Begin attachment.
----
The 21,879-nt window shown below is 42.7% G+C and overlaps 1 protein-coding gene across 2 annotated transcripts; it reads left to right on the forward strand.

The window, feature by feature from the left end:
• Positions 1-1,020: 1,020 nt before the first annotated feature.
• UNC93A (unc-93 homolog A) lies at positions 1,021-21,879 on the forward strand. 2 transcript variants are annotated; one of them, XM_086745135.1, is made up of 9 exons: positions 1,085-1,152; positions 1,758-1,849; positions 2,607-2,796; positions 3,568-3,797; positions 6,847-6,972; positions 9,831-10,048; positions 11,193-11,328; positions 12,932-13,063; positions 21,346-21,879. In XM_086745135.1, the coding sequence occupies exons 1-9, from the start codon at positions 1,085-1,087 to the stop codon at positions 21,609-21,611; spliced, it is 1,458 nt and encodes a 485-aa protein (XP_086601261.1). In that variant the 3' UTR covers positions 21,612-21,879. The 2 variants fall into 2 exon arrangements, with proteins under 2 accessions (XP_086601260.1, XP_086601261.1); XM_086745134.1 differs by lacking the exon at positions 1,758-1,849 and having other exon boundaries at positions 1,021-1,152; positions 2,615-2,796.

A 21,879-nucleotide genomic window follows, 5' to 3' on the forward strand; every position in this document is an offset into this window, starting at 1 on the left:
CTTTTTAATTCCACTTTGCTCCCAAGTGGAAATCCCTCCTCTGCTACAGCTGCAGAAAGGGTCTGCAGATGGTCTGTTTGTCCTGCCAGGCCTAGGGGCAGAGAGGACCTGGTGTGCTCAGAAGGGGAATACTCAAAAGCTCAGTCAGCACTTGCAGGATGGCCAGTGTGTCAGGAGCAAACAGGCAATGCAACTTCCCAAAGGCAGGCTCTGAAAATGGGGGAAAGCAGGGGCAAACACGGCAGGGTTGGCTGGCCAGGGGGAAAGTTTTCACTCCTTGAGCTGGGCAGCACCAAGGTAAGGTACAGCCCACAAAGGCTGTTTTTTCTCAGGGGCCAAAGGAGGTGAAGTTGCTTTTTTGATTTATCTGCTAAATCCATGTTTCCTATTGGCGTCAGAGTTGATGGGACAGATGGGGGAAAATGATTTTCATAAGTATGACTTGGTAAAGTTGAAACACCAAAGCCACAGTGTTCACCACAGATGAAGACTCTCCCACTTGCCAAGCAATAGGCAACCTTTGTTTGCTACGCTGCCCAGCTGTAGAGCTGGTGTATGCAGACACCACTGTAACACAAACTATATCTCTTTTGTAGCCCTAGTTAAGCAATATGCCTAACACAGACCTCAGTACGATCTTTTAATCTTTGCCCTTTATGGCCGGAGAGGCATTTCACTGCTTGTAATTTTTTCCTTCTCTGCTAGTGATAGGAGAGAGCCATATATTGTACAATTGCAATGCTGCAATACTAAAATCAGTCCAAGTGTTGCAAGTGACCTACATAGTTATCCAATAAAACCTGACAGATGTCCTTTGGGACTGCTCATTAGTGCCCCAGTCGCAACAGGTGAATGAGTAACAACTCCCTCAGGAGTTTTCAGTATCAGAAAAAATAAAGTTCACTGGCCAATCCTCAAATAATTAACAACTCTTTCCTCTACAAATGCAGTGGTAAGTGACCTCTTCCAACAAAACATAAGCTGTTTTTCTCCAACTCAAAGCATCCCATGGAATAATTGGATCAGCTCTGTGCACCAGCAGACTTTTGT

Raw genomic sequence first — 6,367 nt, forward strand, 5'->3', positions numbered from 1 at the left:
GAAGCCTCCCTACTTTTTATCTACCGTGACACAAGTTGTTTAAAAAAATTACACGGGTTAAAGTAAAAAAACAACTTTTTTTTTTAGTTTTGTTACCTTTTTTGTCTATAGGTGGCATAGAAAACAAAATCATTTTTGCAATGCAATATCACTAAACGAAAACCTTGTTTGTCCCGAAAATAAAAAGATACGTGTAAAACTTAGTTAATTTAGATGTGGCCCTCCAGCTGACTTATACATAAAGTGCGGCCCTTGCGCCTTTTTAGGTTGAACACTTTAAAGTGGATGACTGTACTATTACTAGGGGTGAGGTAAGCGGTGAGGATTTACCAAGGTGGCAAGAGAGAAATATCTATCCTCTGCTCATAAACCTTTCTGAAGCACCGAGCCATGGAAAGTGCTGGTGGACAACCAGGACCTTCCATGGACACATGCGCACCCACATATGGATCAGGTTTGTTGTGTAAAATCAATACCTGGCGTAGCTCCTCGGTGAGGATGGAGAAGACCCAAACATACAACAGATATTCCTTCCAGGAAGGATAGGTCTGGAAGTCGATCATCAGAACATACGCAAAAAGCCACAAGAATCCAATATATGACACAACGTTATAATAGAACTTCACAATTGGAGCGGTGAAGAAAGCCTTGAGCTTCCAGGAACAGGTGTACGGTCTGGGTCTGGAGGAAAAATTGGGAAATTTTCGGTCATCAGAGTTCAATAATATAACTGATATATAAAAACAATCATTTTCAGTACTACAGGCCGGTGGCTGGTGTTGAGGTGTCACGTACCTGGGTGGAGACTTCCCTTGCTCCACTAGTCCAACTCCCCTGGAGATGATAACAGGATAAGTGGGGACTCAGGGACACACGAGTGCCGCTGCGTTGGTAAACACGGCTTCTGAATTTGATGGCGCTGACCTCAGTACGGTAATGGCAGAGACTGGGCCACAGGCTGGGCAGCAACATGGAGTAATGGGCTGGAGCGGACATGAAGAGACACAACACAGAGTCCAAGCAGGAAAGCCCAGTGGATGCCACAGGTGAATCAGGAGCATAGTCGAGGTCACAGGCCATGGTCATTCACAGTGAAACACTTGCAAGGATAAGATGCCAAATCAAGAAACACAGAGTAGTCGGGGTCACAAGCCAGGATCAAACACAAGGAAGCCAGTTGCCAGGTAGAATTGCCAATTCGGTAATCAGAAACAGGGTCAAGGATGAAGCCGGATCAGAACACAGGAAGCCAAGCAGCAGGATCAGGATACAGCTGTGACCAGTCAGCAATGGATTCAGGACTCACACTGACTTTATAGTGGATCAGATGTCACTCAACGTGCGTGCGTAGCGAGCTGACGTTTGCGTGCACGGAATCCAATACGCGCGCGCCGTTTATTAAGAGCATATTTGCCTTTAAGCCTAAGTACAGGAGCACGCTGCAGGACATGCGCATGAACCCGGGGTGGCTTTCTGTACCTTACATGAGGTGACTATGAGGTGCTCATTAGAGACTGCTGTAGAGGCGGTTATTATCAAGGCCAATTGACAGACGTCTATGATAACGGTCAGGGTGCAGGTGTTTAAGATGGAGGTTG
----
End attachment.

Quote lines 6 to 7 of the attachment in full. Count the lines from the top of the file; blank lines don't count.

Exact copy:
CTTTTTAATTCCACTTTGCTCCCAAGTGGAAATCCCTCCTCTGCTACAGCTGCAGAAAGGGTCTGCAGATGGTCTGTTTGTCCTGCCAGGCCTAGGGGCAGAGAGGACCTGGTGTGCTCAGAAGGGGAATACTCAAAAGCTCAGTCAGCACTTGCAGGATGGCCAGTGTGTCAGGAGCAAACAGGCAATGCAACTTCCCAAAGGCAGGCTCTGAAAATGGGGGAAAGCAGGGGCAAACACGGCAGGGTTGGCTGGCCAGGGGGAAAGTTTTCACTCCTTGAGCTGGGCAGCACCAAGGTAAGGTACAGCCCACAAAGGCTGTTTTTTCTCAGGGGCCAAAGGAGGTGAAGTTGCTTTTTTGATTTATCTGCTAAATCCATGTTTCCTATTGGCGTCAGAGTTGATGGGACAGATGGGGGAAAATGATTTTCATAAGTATGACTTGGTAAAGTTGAAACACCAAAGCCACAGTGTTCACCACAGATGAAGACTCTCCCACTTGCCAAGCAATAGGCAACCTTTGTTTGCTACGCTGCCCAGCTGTAGAGCTGGTGTATGCAGACACCACTGTAACACAAACTATATCTCTTTTGTAGCCCTAGTTAAGCAATATGCCTAACACAGACCTCAGTACGATCTTTTAATCTTTGCCCTTTATGGCCGGAGAGGCATTTCACTGCTTGTAATTTTTTCCTTCTCTGCTAGTGATAGGAGAGAGCCATATATTGTACAATTGCAATGCTGCAATACTAAAATCAGTCCAAGTGTTGCAAGTGACCTACATAGTTATCCAATAAAACCTGACAGATGTCCTTTGGGACTGCTCATTAGTGCCCCAGTCGCAACAGGTGAATGAGTAACAACTCCCTCAGGAGTTTTCAGTATCAGAAAAAATAAAGTTCACTGGCCAATCCTCAAATAATTAACAACTCTTTCCTCTACAAATGCAGTGGTAAGTGACCTCTTCCAACAAAACATAAGCTGTTTTTCTCCAACTCAAAGCATCCCATGGAATAATTGGATCAGCTCTGTGCACCAGCAGACTTTTGT

Raw genomic sequence first — 6,367 nt, forward strand, 5'->3', positions numbered from 1 at the left: